Moyer made ten starts with the Rockies this year and oddly fared much better at Coors Field than on the road. Moyer was 2-1 with a 3.72 ERA in 29 innings at home compared to 0-4 with an 8.03 ERA in 24 innings on the road. Overall, Moyer leaves the Rockies (and likely professional baseball) with a 5.70 ERA and 1.73 WHIP in his final year. If he does hang up the old stirrups, it comes not a moment too soon.
It's almost impossible to evaluate Moyer's comeback properly as earlier in the day Rockies general manager Dan O'Dowd admitted he didn't expect Moyer to last until June. He only made ten starts and he only won two games, but to do it all at age 49 and with a fastball in the upper 70's was impressive.
The Jamie Moyer experiment says more about where the Rockies are than any indictment on Moyer. The Rockies are in a transition year, another thing their G.M. admitted this afternoon. The Rockies pitching is in a dire situation with injuries, of course, which has forced them to depend on young pitching to the point of detriment. The organization obviously viewed Moyer as a placeholder, but also valued his leadership and ability to mentor some of their young pitchers.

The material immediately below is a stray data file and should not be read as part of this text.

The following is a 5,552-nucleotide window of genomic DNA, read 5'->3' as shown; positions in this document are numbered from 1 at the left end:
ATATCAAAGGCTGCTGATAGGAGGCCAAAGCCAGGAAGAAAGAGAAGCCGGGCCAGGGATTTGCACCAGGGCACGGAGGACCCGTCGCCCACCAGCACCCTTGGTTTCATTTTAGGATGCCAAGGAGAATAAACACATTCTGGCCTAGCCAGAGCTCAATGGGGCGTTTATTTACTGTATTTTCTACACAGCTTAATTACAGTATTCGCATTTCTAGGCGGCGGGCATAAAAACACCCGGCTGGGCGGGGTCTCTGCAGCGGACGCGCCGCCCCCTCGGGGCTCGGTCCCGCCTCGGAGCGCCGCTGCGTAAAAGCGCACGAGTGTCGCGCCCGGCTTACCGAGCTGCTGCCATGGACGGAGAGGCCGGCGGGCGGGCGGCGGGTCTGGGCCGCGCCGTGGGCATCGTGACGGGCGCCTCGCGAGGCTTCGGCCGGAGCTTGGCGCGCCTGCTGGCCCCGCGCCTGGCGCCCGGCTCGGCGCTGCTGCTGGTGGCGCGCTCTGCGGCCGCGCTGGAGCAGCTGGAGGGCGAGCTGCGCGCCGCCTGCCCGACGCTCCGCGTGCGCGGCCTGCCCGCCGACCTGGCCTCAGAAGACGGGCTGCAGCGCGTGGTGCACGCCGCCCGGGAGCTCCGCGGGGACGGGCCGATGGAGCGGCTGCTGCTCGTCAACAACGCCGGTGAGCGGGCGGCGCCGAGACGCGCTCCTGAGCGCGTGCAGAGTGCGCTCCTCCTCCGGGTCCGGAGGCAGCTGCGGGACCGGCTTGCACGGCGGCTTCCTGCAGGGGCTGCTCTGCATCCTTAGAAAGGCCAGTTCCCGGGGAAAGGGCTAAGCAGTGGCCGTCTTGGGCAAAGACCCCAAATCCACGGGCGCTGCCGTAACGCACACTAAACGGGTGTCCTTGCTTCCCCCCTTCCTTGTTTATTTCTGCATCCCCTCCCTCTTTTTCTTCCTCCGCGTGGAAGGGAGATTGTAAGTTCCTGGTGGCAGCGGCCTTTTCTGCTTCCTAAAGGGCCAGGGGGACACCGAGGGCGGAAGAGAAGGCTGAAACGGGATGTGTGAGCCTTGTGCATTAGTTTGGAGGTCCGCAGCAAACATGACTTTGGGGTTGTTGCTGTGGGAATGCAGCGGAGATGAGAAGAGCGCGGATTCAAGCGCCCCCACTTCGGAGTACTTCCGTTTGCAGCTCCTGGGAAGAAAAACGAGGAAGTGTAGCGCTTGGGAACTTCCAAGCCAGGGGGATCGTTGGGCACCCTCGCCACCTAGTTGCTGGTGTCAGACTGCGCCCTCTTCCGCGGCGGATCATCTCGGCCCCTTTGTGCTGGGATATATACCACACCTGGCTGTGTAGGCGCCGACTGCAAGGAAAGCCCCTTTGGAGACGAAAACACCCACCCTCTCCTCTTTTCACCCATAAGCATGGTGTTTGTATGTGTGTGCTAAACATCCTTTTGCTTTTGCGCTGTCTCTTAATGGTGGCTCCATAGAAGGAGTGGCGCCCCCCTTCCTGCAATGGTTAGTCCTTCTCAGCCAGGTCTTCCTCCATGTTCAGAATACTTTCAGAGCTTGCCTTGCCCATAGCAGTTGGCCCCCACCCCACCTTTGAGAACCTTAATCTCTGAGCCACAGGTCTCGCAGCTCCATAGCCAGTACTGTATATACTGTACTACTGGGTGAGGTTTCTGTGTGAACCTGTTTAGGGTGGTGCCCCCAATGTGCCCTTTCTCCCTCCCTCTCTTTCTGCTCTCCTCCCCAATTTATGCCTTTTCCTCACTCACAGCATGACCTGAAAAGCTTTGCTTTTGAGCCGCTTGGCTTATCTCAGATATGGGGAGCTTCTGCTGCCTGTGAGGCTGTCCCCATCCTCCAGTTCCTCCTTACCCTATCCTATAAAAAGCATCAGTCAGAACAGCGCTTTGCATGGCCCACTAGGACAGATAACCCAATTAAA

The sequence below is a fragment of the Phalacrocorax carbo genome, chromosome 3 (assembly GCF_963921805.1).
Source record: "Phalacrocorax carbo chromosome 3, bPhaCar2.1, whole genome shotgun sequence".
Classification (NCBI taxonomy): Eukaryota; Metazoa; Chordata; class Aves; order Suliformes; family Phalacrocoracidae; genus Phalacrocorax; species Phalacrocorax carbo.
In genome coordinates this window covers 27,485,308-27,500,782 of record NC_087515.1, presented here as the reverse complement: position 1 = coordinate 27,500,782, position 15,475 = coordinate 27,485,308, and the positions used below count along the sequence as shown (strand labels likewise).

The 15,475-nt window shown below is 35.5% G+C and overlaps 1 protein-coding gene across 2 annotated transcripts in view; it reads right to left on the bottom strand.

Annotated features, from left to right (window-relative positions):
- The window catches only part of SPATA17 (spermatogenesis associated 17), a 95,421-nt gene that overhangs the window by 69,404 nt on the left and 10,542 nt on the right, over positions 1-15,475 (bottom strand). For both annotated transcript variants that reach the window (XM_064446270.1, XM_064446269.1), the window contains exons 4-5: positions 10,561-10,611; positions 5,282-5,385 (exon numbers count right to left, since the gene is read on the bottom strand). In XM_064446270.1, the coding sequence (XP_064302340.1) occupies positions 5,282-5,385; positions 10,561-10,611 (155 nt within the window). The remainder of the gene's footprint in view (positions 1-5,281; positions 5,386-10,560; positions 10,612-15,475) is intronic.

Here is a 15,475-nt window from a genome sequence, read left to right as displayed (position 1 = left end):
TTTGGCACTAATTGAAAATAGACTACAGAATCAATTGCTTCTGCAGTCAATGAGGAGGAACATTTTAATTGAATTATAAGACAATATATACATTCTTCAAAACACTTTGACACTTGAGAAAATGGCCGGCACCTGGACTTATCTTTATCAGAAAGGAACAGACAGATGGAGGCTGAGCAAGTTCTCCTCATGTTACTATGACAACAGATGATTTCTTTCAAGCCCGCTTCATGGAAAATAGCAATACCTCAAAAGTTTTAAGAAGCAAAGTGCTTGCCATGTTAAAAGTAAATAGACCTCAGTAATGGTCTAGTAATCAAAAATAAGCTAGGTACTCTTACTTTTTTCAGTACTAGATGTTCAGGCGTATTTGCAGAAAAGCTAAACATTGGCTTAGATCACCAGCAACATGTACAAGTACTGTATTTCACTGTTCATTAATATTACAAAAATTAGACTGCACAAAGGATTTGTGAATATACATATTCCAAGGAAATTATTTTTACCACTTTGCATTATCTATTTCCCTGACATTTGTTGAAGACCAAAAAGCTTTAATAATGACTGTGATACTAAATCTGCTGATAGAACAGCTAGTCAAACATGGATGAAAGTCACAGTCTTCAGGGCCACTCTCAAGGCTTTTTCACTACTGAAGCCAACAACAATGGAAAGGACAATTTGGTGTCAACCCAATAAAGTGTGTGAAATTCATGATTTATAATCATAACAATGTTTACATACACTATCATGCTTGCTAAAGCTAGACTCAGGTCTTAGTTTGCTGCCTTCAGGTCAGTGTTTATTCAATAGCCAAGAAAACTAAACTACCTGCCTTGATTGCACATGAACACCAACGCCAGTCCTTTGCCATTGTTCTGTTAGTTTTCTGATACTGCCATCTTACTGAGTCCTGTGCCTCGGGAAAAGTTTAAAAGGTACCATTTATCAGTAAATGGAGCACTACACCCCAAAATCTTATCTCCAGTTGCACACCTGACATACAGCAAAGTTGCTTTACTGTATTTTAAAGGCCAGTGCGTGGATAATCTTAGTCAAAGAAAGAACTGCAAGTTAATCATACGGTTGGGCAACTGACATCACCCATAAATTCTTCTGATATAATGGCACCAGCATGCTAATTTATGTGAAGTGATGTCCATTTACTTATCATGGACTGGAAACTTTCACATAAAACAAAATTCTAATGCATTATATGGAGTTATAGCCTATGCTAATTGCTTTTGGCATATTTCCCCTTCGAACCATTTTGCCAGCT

"I enjoyed my time here," Moyer told the media Wednesday afternoon. "Dan [O'Dowd] gave me a great opportunity to come to Spring Training and Jim [Tracy] stuck his neck out for me. He gave me an opportunity and that's all I asked for when I came here. It was a great opportunity and unfortunately I didn't hold up my end of the bargain and this is what happens in the game."
Moyer became the oldest player in the history of baseball to win a game earlier this season when he beat the Astros in his home debut. After having Tommy John Surgery at age 48, he successfully made a comeback to the majors and no one can ever take that away from him.